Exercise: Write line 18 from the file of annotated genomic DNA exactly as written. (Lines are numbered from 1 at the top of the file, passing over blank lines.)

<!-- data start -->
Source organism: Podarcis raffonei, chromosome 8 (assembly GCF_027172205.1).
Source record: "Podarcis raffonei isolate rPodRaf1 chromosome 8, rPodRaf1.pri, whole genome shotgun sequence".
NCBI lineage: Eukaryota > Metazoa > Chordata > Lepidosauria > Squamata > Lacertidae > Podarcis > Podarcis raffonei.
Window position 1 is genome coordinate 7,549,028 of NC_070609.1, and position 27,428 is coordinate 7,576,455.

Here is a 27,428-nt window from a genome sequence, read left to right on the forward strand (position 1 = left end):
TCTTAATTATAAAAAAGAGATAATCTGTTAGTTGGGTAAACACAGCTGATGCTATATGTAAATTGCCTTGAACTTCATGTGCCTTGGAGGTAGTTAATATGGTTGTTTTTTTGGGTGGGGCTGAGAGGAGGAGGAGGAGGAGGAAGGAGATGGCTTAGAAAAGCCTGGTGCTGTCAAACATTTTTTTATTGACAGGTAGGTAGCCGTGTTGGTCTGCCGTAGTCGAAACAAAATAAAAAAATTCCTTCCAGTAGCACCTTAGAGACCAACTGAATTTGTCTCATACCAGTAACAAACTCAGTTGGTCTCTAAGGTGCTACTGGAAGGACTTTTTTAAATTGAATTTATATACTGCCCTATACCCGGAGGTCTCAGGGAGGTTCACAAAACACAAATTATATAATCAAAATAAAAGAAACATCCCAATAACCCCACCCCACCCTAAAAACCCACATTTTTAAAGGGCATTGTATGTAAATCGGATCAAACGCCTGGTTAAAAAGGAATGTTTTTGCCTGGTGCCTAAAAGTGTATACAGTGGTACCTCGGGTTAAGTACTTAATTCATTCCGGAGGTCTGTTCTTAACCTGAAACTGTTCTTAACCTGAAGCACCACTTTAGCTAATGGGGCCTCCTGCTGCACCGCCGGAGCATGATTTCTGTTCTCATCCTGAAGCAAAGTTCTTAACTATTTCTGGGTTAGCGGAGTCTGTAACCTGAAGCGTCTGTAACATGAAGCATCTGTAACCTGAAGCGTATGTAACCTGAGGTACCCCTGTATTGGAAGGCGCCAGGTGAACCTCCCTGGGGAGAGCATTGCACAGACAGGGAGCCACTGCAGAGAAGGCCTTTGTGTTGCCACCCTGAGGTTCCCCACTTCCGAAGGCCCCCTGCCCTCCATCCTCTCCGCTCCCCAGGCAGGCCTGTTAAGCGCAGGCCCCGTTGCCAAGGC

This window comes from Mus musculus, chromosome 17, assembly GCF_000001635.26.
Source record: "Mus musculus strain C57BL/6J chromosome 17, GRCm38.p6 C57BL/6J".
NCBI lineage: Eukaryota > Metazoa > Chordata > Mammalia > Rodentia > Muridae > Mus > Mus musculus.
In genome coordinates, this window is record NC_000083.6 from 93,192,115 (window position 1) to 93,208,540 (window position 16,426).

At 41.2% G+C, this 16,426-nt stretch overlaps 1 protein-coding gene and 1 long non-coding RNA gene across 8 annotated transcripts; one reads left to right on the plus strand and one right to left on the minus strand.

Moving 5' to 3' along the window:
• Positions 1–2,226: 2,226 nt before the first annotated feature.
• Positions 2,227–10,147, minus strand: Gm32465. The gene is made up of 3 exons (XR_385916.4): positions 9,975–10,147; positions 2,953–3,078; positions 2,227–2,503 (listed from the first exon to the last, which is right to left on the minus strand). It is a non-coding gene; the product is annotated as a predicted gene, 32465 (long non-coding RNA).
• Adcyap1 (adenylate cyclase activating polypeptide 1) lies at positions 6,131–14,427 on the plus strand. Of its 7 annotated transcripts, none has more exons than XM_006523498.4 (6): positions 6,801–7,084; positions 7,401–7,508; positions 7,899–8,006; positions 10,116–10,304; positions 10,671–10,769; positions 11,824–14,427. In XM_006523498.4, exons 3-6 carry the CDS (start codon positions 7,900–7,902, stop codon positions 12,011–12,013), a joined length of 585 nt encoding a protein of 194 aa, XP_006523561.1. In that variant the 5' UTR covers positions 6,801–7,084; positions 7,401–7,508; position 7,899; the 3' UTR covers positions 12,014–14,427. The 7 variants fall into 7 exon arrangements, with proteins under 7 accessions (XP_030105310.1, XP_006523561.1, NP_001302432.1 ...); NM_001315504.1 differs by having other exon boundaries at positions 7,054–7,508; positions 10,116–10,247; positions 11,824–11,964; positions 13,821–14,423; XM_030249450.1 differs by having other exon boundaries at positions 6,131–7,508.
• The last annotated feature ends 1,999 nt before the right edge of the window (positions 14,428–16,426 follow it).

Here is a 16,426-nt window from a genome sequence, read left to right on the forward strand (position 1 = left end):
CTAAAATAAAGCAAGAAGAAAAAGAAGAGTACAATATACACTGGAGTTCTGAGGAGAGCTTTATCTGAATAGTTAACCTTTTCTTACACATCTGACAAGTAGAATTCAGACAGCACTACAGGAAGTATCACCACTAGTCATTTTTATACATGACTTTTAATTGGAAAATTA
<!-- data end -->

CTAAAATAAAGCAAGAAGAAAAAGAAGAGTACAATATACACTGGAGTTCTGAGGAGAGCTTTATCTGAATAGTTAACCTTTTCTTACACATCTGACAAGTAGAATTCAGACAGCACTACAGGAAGTATCACCACTAGTCATTTTTATACATGACTTTTAATTGGAAAATTA